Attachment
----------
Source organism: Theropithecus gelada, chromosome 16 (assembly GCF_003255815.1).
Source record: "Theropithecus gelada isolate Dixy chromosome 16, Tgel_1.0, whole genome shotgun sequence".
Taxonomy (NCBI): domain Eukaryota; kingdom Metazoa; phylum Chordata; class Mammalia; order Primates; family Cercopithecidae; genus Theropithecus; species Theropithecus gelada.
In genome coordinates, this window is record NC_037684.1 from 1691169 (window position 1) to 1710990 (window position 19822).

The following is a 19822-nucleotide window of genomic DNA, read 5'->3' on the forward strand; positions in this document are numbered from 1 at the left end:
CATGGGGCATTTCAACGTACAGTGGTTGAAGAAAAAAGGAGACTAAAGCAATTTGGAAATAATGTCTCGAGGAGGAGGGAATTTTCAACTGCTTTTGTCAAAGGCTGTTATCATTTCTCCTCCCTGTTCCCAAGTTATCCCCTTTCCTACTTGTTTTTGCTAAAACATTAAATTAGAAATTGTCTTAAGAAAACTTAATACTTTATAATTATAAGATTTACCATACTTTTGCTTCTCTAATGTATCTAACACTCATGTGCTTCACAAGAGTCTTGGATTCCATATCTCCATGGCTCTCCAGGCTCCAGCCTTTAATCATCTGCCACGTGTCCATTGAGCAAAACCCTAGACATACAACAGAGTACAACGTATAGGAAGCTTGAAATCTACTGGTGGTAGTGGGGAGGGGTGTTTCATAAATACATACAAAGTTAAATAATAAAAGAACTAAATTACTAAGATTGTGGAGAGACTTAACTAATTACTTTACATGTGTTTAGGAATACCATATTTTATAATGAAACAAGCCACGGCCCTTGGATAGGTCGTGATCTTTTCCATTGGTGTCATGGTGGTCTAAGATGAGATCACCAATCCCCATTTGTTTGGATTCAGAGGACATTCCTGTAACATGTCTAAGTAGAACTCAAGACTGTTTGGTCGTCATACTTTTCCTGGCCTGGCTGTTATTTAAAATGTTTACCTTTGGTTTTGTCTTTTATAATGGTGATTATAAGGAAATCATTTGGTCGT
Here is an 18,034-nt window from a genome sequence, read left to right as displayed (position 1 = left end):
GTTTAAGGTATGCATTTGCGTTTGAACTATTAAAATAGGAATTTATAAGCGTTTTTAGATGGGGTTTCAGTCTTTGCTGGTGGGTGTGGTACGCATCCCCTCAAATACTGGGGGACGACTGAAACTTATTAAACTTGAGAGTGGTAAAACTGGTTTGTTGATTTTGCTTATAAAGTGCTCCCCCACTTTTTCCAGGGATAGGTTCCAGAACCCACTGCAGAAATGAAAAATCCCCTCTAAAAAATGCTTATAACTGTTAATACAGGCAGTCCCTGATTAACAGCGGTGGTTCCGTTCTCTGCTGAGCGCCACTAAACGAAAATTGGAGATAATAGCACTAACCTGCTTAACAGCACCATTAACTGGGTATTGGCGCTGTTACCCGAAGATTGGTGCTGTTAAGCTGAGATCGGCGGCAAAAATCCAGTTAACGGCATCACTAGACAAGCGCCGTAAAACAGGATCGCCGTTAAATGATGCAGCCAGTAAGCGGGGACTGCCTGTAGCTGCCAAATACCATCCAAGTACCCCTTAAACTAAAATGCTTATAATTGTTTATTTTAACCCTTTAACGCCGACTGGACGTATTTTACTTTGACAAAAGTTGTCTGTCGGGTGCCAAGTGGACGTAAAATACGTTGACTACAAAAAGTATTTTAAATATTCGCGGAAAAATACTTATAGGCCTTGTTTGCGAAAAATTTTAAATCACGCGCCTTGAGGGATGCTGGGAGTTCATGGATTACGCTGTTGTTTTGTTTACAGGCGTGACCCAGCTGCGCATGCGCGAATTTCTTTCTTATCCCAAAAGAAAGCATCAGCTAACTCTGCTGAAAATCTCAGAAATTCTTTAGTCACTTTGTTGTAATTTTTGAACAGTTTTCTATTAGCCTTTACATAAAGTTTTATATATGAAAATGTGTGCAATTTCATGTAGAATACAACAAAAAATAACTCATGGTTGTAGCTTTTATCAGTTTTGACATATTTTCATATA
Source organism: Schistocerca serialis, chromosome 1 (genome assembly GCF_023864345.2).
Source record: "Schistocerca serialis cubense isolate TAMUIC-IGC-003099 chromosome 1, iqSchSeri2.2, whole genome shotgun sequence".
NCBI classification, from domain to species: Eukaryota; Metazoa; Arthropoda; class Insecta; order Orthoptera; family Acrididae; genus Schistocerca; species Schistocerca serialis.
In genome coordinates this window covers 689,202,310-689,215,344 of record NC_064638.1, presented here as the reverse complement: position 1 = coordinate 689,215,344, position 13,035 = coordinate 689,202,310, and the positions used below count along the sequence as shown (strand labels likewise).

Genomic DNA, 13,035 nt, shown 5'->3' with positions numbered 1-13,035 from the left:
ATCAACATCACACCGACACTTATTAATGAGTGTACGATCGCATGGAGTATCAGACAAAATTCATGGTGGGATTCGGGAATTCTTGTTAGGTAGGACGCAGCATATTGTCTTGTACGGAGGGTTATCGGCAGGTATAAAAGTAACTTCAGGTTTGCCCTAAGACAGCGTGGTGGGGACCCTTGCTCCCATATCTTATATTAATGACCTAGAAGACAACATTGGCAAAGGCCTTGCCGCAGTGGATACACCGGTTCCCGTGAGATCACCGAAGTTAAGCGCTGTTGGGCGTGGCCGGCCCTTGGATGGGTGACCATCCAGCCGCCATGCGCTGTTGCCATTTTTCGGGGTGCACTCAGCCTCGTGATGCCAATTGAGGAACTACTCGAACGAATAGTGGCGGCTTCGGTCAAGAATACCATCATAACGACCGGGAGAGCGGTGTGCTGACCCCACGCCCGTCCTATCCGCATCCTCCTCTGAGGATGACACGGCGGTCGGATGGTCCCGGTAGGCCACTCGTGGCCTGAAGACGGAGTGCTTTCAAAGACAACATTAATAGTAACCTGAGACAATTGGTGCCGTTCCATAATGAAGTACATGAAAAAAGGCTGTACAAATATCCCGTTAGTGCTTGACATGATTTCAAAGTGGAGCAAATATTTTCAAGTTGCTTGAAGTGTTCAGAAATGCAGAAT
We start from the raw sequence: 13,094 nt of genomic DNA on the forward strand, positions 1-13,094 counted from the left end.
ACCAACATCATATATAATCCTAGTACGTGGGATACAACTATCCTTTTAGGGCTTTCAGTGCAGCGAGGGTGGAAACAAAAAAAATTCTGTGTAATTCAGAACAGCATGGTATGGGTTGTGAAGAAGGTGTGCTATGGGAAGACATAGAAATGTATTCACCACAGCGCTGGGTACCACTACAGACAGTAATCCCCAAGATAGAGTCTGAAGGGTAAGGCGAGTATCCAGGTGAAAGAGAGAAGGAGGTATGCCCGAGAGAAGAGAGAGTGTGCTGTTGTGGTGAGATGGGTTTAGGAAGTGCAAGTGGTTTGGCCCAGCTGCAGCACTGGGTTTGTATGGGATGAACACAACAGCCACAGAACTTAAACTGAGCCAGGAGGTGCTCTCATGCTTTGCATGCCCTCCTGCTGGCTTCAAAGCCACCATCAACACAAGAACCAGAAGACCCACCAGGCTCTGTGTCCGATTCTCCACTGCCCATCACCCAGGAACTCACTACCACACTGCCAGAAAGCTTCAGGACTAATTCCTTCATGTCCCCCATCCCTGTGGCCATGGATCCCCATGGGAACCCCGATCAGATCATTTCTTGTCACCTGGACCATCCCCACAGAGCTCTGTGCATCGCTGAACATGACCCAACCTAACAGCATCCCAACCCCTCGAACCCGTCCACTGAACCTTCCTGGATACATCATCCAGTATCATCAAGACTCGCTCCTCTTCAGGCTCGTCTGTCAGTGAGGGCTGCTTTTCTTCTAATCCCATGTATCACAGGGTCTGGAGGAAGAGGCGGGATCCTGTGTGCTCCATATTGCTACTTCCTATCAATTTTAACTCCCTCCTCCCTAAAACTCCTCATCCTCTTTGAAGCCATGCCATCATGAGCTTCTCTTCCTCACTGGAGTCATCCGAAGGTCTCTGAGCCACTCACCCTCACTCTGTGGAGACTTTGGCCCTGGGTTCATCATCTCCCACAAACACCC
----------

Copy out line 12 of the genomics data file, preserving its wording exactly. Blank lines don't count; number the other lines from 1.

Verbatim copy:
In genome coordinates this window covers 689,202,310-689,215,344 of record NC_064638.1, presented here as the reverse complement: position 1 = coordinate 689,215,344, position 13,035 = coordinate 689,202,310, and the positions used below count along the sequence as shown (strand labels likewise).